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Doll Squad, The / Mission: Killfast (BluRay) 
Written by: on January 10th, 2014

Theatrical Release Date: USA, 1973 (The Doll Squad), USA, 1991 (Mission: Killfast)
Director: Ted V. Mikels (Both Films)
Cast: Michael Ansara, Francine York, Anthony Eisley, John Carter, Lisa Todd, Rafael Campos, Lillian Garrett (The Doll Squad), Cheng-Wu Yang, Sharon Hughes, Sonny King, Ronald Gregg, Myron Natwick, Rex Ravelle (Mission: Killfast)

BluRay released: September 10th, 2013
Approximate running times: 91 minutes (The Doll Squad), 96 minutes (Mission: Killfast)
Aspect Ratio: 1.85:1 Widescreen / 1080 Progressive (Both Films)
Rating: NR
Sound: DTS-HD Mono English (Both Films)
Subtitles: English
BluRay Release: Vinegar Syndrome
Region Coding: Region Free
Retail Price: $21.98

The Doll Squad: A squad of elite female super agents is brought in to take down a diabolical mastermind.

The plot is simple, your basic good verse evil with no grey area to complicate things. Content wise it is easy to draws comparisons between this film and the James Bond Franchise. Some might even say that this film helped inspire the television series Charlie’s Angels.

Though light on substance the film does know how to pander and then some to its intended audience. There is never a shortage of action or voluminous women on display, most of whom are the ones kicking ass. And the majority of the more drama related moments are hard to watch due to the cringe worthy dialog and wooden performances from the entire cast.

From a production stand point things hold up a lot better than one would expect considering some of this film’s short comings, most notably the film’s cinematography which gives the film a polished look that elevates it beyond its meager resources. Other areas this film holds up really well include its infectious score and well executed action set pieces.

Mission: Killfast: The CIA is given the task of retrieving two detonation devices from arm dealers who are brokering a deal with terrorists.

Reportedly due to financial and other reasons this film took nearly a decade to complete. Surprisingly the filmmakers were able to merge effortlessly film sources that occurred a decade apart.

Growing up, Cinemax and channels like it were my gateway to more salacious content that now is readily available in this internet obsessed society we now live in. And back then their seemed to be plethora of babes who kicked ass movies and wore little while kicking said ass. Most notably the films of Andy Sidaris (Malibu Express, Hard Hunted) and it is precisely these types of film’s that Mission: Killfast so desperately wants to emulate.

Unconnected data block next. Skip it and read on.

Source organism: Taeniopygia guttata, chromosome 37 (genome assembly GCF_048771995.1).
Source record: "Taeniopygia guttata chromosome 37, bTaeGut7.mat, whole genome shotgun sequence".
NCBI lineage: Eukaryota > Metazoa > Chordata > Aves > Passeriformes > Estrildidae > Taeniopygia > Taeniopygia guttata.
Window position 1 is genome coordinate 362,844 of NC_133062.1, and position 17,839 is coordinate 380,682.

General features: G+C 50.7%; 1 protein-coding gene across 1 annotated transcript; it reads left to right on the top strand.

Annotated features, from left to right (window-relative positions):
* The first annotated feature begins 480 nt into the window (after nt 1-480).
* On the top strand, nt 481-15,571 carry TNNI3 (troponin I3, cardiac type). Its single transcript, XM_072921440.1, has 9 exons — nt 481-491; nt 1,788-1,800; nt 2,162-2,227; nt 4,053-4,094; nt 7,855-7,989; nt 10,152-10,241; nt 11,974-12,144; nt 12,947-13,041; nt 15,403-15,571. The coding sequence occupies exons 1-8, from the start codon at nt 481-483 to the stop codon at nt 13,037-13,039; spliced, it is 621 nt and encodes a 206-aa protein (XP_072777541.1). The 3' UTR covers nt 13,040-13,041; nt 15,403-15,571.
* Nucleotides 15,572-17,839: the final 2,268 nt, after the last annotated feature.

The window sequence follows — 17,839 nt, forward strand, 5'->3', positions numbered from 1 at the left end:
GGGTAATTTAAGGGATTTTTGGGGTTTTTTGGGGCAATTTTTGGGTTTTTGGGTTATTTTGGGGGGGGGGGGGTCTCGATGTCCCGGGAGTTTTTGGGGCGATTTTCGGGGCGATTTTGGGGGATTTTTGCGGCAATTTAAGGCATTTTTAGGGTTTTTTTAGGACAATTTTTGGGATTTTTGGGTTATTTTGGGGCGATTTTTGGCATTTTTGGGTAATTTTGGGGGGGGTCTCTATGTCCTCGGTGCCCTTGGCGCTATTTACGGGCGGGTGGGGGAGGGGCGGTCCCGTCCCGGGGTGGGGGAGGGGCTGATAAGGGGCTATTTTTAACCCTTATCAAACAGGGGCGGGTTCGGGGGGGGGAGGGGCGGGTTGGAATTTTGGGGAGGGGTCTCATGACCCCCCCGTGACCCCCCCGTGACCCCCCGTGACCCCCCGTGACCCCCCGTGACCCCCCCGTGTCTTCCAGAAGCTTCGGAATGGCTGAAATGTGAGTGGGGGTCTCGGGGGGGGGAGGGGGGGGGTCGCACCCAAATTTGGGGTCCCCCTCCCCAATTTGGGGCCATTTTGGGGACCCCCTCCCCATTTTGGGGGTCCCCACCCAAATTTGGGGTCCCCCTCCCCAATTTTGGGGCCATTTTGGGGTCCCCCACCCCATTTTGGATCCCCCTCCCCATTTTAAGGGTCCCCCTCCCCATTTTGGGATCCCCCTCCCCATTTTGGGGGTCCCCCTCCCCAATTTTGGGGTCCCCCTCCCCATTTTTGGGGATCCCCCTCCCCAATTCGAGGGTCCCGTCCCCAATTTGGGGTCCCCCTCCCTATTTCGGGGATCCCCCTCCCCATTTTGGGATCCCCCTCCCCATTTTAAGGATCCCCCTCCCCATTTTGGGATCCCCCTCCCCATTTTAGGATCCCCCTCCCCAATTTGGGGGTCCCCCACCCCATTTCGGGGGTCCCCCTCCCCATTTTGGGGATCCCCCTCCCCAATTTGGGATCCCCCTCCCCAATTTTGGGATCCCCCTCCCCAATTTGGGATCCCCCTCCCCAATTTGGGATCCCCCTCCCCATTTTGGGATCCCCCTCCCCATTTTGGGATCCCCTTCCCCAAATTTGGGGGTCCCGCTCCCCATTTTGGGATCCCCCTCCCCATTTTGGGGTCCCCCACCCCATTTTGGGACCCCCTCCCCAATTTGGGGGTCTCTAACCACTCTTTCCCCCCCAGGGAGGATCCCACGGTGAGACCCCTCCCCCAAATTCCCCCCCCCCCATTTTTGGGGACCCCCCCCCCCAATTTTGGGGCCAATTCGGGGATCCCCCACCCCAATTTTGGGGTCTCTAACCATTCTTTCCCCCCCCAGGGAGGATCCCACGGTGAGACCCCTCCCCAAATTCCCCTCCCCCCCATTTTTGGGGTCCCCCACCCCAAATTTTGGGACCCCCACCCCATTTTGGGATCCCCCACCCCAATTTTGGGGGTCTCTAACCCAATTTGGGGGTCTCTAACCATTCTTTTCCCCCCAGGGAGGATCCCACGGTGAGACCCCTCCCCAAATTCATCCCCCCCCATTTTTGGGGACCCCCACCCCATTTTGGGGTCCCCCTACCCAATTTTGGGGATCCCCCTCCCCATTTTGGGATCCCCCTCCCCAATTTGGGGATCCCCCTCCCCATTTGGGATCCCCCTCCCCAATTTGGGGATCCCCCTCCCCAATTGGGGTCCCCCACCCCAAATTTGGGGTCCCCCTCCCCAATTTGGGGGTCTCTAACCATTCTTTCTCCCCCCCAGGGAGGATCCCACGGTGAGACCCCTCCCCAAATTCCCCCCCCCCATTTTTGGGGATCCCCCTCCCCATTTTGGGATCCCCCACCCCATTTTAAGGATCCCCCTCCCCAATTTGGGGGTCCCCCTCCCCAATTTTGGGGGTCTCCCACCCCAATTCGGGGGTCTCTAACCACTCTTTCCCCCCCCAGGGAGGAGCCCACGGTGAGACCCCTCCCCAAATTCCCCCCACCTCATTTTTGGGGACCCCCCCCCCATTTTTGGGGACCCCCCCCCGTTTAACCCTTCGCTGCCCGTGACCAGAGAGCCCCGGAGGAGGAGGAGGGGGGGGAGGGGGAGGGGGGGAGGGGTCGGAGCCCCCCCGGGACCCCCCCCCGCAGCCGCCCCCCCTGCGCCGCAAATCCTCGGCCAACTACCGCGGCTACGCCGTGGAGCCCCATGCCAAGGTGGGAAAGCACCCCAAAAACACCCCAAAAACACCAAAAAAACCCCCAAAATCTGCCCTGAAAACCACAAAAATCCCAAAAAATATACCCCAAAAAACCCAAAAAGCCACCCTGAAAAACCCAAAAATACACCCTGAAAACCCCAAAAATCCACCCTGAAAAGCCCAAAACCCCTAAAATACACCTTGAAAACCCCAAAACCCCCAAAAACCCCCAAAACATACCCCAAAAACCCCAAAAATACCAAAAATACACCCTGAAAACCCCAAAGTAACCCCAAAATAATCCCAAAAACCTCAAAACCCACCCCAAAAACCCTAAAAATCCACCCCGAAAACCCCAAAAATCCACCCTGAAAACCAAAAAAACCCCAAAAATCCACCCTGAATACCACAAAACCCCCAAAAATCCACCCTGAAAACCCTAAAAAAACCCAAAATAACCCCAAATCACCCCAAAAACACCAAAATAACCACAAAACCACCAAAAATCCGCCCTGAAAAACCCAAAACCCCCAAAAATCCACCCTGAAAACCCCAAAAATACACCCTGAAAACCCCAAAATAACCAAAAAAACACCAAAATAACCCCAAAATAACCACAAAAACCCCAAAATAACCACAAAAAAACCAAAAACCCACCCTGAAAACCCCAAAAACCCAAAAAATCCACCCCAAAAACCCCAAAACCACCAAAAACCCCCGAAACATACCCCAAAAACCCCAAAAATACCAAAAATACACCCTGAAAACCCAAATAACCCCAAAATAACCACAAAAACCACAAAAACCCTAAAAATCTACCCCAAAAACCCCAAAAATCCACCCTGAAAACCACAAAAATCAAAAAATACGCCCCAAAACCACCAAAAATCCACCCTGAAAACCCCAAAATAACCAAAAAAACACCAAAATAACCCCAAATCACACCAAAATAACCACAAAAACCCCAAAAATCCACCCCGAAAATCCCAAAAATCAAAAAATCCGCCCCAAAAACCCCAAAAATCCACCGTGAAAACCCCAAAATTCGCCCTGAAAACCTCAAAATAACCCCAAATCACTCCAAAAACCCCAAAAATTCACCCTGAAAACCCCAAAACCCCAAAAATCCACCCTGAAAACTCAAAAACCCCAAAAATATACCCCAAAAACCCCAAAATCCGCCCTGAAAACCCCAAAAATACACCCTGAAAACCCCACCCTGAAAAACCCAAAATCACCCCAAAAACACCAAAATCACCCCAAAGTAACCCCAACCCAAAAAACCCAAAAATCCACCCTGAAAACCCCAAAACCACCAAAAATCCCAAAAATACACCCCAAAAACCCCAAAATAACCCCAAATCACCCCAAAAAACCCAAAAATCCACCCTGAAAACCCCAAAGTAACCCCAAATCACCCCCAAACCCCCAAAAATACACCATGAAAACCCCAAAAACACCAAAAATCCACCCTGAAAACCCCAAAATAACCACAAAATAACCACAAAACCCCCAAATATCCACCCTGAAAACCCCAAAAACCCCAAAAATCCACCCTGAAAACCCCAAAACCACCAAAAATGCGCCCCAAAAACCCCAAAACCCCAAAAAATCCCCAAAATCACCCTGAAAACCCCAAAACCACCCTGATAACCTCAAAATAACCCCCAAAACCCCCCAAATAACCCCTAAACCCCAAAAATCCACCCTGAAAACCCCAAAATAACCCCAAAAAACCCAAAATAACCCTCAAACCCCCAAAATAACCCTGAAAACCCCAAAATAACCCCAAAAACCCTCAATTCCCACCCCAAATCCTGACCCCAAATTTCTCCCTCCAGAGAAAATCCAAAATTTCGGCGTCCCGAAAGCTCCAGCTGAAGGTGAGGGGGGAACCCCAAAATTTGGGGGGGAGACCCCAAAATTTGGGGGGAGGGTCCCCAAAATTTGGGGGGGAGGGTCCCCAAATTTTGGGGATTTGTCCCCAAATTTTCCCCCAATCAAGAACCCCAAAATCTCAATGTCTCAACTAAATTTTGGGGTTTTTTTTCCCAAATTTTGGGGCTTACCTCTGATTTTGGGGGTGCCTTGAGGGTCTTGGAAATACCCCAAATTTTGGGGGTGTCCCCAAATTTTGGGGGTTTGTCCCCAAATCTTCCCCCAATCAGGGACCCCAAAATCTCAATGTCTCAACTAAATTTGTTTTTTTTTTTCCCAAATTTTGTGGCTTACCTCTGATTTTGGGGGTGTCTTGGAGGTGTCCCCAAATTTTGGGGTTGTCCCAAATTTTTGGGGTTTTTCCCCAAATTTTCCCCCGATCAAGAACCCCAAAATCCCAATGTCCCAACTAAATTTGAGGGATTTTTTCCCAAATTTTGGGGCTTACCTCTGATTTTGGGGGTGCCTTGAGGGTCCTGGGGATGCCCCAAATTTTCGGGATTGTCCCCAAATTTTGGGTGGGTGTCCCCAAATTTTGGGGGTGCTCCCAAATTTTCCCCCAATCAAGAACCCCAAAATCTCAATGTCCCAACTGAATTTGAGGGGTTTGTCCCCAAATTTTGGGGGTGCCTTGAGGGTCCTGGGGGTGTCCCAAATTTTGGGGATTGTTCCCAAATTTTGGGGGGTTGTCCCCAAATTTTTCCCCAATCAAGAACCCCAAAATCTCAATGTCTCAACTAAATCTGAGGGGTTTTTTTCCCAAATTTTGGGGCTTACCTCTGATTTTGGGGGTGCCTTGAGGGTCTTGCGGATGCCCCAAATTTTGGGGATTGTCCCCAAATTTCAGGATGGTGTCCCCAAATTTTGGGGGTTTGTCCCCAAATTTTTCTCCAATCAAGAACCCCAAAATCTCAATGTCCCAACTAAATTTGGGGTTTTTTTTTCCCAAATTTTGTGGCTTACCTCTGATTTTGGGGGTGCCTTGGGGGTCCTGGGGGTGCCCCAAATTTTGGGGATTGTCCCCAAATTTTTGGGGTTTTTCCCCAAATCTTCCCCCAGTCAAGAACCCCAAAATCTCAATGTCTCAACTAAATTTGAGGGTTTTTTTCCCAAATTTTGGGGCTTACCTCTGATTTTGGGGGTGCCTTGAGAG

The plot though straight forward in concept keeps convoluted along the way and while some of this may be due to the stop and go nature of this film production. It does not make the end result any more enjoyable to sit through. Also the action set pieces this time around felt more like show pieces for this film’s leading man Cheng-Wu Yang (Tiger Yang), instead of following within the story at hand.

In closing there are fare to many other areas that just don’t work to list them all, let me just surmise them by saying many of the shortcoming in The Doll Squad rear their ugly head here in Mission: Killfast and in spades this time around.

The BluRay:

Both films’ are presented in a 1080 progressive widescreen. Color reproduction looks very good on both films. Details generally look crisp and there are no issues with compression. Grain when present looks natural an print debris is minimal. It should be noted that during some of the darker moments that the image lacks the crispiness that is present throughout the majority of these transfers.

Each film comes with one audio option, a DTS-HD Mono mix in English and also included with this release are removable English subtitles. Considering the limitations of the sources used for these audio mixes everything sounds very good as dialog is easy enough to follow and the robust when it needs to be.

Extras for this release include reversible cover art, a trailer for The Doll Squad, three interviews, two of them with director Ted V. Mikels, the first interview is a collection of outtakes from the 2006 documentary American Grindhouse (8 minutes 5 seconds – 1080 Progressive Widescreen), the second interview also with Ted V. Mikels who discusses Mission: Killfast (8 minutes 51 seconds – anamorphic widescreen) and the third interview with actress Francine York (8 minutes 5 seconds – 1080 Progressive Widescreen) and an audio commentary with Ted V. Mikels for The Doll Squad.

The interview with Ted V. Mikels discussing Mission: Killfast though brief in length it does contain all the essential info like the origins of the project, how it took nearly a decade to complete and the cast. Topics discussed in the interview with Francine York include working with Ted V. Mikels and the cast. The audio commentary track is a detailed look into the ‘making of’ The Doll Squad that is equally informative and entertaining in content. Overall a pair of Ted V. Mikels film’s make their way to Hi Def via a first rate release from Vinegar Syndrome.

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